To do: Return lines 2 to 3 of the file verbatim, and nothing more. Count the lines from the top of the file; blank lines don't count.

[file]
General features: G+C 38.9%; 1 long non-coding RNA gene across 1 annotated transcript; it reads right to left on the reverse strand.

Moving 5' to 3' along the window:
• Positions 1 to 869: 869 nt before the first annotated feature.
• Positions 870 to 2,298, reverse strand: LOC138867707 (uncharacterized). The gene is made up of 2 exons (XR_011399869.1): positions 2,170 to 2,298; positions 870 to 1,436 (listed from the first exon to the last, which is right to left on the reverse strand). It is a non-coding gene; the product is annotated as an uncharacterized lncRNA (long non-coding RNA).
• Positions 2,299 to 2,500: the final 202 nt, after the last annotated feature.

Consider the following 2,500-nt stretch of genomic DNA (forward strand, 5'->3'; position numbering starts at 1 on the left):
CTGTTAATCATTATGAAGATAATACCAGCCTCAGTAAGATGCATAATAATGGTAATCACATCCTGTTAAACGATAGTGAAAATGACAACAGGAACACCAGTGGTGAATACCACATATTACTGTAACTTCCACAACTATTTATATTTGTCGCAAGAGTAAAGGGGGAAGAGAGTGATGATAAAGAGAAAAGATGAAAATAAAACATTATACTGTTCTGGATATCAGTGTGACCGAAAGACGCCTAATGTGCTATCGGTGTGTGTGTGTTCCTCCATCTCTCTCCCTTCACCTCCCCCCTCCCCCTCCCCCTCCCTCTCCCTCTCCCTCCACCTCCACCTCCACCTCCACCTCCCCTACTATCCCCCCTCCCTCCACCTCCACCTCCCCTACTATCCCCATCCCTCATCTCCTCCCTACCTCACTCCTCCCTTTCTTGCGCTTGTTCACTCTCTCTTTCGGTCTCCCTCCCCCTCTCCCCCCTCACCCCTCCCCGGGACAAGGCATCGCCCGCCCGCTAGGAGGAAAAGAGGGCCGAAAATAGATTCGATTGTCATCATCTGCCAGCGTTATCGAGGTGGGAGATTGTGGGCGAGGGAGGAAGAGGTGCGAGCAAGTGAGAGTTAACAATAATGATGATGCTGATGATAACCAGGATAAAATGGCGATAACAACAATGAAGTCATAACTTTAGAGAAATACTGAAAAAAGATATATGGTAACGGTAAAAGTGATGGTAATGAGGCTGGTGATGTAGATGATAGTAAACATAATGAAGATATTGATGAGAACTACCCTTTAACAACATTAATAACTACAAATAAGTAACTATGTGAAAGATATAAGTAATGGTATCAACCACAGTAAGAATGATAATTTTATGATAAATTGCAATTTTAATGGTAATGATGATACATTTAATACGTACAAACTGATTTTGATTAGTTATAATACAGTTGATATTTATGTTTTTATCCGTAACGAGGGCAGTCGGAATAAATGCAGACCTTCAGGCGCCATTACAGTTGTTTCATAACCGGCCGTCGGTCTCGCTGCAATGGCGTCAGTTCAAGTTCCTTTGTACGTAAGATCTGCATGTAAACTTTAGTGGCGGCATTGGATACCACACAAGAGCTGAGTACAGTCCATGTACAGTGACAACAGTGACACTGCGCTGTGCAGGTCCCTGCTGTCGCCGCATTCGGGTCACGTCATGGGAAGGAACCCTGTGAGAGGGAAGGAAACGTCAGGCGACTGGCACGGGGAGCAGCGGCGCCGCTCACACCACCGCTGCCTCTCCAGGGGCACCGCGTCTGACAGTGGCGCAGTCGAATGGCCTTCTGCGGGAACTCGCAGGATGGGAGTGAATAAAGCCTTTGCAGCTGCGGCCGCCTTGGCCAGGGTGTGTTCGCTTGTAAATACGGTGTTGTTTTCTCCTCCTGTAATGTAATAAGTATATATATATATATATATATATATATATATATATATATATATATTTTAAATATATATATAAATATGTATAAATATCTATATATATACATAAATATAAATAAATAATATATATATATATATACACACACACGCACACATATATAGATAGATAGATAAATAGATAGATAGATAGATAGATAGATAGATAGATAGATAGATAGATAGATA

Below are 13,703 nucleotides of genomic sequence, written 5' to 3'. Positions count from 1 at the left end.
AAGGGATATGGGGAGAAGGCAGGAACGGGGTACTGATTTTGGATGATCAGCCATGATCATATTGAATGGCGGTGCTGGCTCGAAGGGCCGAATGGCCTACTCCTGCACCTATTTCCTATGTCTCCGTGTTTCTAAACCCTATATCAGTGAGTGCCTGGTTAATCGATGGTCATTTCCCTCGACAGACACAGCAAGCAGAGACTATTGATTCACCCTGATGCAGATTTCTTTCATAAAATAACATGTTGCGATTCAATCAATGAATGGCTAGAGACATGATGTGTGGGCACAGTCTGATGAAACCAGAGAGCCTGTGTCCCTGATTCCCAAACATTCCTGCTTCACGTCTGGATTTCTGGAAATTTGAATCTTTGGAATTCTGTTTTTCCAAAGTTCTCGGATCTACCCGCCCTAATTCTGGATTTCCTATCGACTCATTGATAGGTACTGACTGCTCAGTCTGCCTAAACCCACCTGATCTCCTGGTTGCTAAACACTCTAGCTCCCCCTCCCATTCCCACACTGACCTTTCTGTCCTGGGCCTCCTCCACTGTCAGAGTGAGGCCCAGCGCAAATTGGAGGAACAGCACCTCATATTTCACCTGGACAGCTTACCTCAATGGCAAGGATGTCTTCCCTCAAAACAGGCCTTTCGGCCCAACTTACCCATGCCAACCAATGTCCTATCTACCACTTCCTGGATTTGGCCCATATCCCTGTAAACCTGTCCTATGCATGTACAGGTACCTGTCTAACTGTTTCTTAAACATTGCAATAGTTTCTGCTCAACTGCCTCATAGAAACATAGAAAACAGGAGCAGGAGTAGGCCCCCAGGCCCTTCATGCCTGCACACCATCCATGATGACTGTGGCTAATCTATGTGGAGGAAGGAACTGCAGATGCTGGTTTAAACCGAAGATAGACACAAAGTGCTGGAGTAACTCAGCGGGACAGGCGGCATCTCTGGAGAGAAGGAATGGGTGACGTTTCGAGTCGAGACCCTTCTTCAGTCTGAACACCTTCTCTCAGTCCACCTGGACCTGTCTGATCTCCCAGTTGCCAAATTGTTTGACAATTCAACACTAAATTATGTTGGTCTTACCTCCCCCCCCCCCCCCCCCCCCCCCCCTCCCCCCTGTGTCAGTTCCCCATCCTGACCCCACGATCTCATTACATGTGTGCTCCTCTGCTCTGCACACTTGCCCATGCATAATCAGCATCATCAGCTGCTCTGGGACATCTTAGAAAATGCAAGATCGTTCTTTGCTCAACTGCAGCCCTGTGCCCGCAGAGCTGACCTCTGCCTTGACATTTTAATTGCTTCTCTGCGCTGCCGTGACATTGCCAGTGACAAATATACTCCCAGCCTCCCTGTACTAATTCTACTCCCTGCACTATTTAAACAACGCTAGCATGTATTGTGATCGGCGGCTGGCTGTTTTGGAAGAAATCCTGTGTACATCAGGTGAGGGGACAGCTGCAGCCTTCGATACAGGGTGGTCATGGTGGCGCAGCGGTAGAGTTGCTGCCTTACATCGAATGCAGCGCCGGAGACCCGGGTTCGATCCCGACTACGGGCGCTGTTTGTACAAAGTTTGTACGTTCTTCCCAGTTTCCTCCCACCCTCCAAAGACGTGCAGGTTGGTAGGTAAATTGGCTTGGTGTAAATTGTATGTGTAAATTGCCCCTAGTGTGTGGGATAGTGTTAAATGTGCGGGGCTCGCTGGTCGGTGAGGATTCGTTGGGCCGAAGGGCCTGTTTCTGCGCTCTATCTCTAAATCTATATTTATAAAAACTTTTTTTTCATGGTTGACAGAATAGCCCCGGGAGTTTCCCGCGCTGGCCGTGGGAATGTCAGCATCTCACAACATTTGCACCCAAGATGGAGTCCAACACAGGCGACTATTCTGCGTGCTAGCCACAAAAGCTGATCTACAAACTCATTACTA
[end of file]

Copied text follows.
Moving 5' to 3' along the window:
• Positions 1 to 869: 869 nt before the first annotated feature.